Crackdown planned for irresponsible Sunderland dog owners

Dog fouling signs on the sea front at Roker, Sunderland

Dog fouling signs on the sea front at Roker, Sunderland

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IRRESPONSIBLE dog owners who fail to pick up after their dogs are set to face a new crackdown.

Sunderland City Council is looking into the introduction of “control areas” across the city under a series of by-laws.

At a meeting next month, the cabinet will consider a report which outlines how dog fouling continues to be one of the issues most often raised by the public.

A control area could be any public place, such as a park, beach, playing field or known trouble spot, where the measures need to be enforced.

The move comes after the Echo revealed how just one £50 fine was given out in the last 12 months, meaning hundreds of owners failing to pick up after their pets were escaping punishment.

Councillor James Blackburn, portfolio holder for city services, said: “This report to cabinet is about how the council is looking at a more effective approach to tackling dog fouling.”

The cabinet report shows how the Clean Neighbourhoods and Environment Act gives broader powers to local authorities, including offences where measures could be introduced in “defined areas”.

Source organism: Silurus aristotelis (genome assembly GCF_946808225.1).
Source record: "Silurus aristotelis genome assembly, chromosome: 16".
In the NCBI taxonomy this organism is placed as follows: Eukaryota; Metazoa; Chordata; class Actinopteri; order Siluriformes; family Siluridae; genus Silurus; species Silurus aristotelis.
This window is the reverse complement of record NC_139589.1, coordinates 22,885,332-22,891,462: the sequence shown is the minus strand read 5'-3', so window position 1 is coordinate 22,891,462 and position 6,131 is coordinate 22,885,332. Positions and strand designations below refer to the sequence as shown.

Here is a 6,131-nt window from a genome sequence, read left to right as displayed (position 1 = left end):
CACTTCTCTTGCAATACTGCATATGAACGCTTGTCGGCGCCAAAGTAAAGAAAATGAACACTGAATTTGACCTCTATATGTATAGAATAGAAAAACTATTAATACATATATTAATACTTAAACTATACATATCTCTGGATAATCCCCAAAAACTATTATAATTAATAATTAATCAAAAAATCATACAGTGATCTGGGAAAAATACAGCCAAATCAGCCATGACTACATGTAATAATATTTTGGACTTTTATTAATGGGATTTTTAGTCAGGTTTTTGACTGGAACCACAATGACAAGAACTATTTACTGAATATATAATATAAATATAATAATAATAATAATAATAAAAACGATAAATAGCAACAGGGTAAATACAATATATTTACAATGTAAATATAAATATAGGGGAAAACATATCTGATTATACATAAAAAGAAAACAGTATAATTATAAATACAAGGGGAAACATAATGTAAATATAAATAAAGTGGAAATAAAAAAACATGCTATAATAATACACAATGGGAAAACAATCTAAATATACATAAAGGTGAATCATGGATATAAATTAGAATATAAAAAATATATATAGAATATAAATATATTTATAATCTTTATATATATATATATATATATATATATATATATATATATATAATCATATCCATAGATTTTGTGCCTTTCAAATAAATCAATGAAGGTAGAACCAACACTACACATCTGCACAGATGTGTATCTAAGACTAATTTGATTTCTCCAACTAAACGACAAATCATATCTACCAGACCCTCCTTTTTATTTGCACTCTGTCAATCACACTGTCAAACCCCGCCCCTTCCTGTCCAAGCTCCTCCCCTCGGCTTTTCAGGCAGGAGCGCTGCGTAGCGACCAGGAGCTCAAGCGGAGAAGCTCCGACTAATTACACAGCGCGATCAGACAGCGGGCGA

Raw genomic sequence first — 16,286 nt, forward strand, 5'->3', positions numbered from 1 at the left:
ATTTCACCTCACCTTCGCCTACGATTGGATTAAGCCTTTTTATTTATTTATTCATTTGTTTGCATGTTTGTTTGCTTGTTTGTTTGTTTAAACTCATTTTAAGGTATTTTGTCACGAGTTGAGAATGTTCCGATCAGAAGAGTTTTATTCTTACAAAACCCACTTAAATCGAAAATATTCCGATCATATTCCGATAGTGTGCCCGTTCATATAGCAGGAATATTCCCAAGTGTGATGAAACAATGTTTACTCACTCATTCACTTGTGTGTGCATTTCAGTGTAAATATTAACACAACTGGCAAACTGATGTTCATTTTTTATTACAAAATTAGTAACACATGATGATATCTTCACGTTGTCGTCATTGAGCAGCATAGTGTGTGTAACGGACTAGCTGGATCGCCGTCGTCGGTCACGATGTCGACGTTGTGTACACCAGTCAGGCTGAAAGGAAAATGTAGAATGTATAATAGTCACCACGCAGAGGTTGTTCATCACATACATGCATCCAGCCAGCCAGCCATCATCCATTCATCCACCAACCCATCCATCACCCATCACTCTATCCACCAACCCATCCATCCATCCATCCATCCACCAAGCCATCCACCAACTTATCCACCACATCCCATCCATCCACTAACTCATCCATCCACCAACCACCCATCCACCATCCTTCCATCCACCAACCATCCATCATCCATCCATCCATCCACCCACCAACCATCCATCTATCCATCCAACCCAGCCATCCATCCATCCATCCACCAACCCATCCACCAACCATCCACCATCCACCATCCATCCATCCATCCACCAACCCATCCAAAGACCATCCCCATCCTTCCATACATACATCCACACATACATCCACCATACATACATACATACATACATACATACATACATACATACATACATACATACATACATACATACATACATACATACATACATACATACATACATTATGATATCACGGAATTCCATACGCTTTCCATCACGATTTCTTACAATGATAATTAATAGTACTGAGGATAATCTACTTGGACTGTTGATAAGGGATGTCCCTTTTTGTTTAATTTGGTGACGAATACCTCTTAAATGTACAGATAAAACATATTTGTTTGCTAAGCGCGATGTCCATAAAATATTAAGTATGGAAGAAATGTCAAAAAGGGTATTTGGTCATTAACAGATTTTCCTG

These are failing to remove dog faeces; not keeping a dog on a lead; not putting and keeping a dog on a lead when directed to do so by an authorised officer; permitting a dog to enter land from which dogs are excluded; and taking more than the specified number of dogs on to land.

Fixed Penalty Notices of £80 could be offered as an alternative to court action.

“The has included examining the powers available to the council under the Clean Neighbourhoods and Environment Act,” said Coun Blackburn.

“Subject to the decision of the cabinet, the council will be consulting with the public on where the control areas could be.”

Earlier this month, the Echo reported how the council had issued just one fine in the last 12 months for dog fouling.

Although it handed out 90 advisory and warning letters, including many where the offender had been identified, these act as warnings only.

The latest figures contrast sharply with those from the previous two years. Between August 2011 and August 2012, 61 fines totalling £3,450 were handed out, while in the same period in 2010 and 2011, 109 notices were issued, totalling £5,250.